The Logical Disconnect Post Teleseminar Notes
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The Logical Disconnect – Post Teleseminar Notes
Thank You Jheff and I would like to thank all of you for attending the “Logical Disconnect Teleseminar.” I am very happy with the positive feedback that I’ve received from many of you and I hope to “see” you at future teleseminars or at my live workshops/lectures. Thanks also to Anthony Blake, our fantastic tech guy and guru of the Artful Mentalism Web site. And, of course, very special thanks to my long time friend and confidante, Michael Weber, for the fine job he did as host and moderator. He is the only guy I know who understands exactly what I'm talking about before I say anything. He's also great at smoothly handling the unforeseen tech mishaps that can occur during a live interview – like when I once again got cut off the line in the middle of a sentence. He perfectly picked up right where I left off, and by the time I got reconnected, I don't think many people realized I had disappeared in the first place.
Bob Cassidy Post Teleseminar Notes
Following are some of the observations and questions that were submitted prior to and during the teleseminar that I was unable to address fully due to time constraints - even though we went nearly two hours! Many of these submissions were made on internet forums during pre-event discussions in which I had asked members for their thoughts and any things they would like me to cover either in the eBook or at the live event. I have edited the questions and observations for relevance and clarity and have removed the names of the posters for privacy reasons. Special thanks to all who participated! Note that the submitted questions and/or observations are in italics followed by my responses in standard type.
Is a logical disconnect as simple as false shuffling a stacked deck?
In a very general sense, yes, but not exactly. The logical disconnect, as I define the term, refers specifically to breaking a link in the logical chain that would allow an intelligent spectator who, even without a knowledge of our methods, would be able to reverse engineer an effect. In other words, if an effect can be figured out simply by applying observation and logic (as in many mathematical and self working tricks) it needs a logical disconnect to turn it into a strong piece of mentalism. In the teleseminar I discussed the logically-minded audience member who, simply by observation and deduction, was able to figure out the method of a prediction effect I performed back in my cruise ship days. (The effect was Jack London's “Almost Real Prediction” and the disconnect I later developed is explained in the Logical Disconnect eBook.)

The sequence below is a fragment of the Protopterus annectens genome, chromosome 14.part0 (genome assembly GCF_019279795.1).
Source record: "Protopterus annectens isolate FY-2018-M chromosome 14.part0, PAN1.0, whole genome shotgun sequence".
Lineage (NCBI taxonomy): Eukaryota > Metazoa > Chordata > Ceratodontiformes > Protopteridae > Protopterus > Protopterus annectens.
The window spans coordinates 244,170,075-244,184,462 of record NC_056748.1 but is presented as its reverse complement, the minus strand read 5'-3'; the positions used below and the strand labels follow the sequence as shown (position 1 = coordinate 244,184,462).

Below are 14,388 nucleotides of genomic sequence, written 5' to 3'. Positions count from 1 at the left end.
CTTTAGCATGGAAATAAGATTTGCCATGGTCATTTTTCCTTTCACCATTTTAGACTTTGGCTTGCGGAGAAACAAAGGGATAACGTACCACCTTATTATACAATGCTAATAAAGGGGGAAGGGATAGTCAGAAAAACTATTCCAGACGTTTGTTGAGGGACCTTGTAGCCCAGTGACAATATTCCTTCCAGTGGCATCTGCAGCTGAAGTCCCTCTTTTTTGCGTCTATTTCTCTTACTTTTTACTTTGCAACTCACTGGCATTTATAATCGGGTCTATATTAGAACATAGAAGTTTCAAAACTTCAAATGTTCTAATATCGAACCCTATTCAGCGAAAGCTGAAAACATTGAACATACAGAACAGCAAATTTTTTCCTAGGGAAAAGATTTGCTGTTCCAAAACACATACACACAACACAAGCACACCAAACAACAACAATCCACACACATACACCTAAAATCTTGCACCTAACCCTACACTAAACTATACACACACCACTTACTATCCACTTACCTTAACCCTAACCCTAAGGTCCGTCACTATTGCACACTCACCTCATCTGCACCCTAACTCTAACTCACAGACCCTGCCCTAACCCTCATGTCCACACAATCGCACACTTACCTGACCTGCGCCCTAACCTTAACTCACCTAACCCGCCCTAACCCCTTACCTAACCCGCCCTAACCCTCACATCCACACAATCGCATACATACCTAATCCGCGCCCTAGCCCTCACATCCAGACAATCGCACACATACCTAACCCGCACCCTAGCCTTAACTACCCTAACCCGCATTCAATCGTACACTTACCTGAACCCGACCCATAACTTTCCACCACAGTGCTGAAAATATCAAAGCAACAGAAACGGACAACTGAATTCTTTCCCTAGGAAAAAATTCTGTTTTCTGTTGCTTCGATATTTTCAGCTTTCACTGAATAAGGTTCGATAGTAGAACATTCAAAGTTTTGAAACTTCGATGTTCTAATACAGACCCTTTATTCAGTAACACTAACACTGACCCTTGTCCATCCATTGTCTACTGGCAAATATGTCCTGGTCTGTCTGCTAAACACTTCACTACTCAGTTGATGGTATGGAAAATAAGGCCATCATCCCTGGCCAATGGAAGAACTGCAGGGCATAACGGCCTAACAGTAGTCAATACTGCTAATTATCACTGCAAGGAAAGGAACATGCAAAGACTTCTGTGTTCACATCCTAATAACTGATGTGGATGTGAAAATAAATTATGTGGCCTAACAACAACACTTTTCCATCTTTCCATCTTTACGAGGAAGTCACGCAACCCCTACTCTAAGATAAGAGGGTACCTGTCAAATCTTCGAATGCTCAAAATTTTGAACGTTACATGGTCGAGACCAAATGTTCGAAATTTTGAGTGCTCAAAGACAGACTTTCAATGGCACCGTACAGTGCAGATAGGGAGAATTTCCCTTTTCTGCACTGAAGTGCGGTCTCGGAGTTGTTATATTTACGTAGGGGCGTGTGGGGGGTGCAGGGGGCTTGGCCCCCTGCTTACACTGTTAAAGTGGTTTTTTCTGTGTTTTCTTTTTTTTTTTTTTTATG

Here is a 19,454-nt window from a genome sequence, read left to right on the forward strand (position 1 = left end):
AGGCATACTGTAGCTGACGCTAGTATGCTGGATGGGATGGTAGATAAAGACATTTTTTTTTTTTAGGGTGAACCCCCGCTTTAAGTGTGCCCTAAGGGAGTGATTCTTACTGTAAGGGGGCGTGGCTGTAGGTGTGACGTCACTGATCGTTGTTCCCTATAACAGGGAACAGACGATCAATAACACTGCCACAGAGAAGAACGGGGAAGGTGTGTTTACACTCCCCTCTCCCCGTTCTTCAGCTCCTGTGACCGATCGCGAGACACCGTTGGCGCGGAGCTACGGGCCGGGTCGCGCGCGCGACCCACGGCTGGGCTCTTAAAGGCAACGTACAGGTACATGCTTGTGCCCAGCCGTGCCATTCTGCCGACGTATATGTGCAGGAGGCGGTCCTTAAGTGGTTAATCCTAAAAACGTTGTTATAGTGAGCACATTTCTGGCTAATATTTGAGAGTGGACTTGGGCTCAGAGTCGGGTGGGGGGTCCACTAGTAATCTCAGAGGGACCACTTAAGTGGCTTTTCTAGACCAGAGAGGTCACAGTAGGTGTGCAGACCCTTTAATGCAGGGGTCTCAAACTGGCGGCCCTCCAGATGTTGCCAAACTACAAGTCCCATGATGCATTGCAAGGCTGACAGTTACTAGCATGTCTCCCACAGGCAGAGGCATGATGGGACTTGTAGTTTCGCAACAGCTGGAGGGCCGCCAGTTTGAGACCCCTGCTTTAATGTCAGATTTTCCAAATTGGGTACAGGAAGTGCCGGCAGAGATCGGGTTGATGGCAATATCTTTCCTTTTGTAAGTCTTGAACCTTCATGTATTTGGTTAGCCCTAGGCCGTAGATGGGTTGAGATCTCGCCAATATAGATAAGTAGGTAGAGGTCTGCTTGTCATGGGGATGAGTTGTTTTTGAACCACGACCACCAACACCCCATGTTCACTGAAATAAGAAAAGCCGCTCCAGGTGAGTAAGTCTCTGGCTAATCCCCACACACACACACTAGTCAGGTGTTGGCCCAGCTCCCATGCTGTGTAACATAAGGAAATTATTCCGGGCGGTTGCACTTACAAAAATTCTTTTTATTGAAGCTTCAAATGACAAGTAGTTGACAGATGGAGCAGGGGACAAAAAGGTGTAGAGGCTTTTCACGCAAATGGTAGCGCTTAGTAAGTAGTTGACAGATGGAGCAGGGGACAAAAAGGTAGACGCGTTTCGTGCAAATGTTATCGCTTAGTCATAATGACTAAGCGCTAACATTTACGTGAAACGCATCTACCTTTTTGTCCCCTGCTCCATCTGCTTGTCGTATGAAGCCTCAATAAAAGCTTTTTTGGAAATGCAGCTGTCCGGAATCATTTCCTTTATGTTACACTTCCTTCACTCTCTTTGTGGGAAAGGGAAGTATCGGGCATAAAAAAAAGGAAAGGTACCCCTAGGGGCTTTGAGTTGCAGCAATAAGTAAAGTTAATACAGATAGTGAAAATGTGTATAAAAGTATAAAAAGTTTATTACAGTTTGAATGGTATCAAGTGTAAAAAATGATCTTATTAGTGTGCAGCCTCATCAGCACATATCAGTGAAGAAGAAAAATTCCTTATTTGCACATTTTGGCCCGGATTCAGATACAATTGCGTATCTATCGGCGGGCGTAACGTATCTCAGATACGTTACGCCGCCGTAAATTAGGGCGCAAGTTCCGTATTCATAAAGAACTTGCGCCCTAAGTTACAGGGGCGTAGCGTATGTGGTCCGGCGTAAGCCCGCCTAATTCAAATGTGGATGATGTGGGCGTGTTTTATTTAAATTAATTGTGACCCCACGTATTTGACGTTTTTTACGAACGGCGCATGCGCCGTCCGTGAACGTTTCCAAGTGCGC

The Logical Disconnect – Post Teleseminar Notes Could you share your views about using a "false recap" of events in an effect, to try to make the audience misremember or gloss over the actual sequence of events? Could this be used successfully as a logical disconnect? If so, in your view, what are some features of a false recap that could make it successful or unsuccessful?
Actually, while a false recap can be an effective presentational strategy, it is not really a logical disconnect. Our hypothetical “logically minded spectator of above average intelligence who has no actual knowledge of our secret methods” is one who will observe carefully and remember what he has seen, despite what you may say in a recap. In fact, if he notices that the recap does not jive with what he actually saw, he will likely interpret that inconsistency as a deliberate obfuscation by the performer and, thus, as a confirmation that his logical solution is correct. As you may have guessed, I'm not a big fan of false recaps. If your misdirection, routining, timing and blocking are effective, and you have inserted logical disconnects where necessary, you can, if it is dramatically necessary, actually give an accurate recap of what has apparently happened. Rule – Never lie when it isn't necessary. But, generally speaking, a recap should only be done if it effectively serves to build up dramatic tension. If you need a recap to explain to an audience what has happened, the effect you are doing is probably too complicated to begin with. Confusion is not an effective logical disconnect.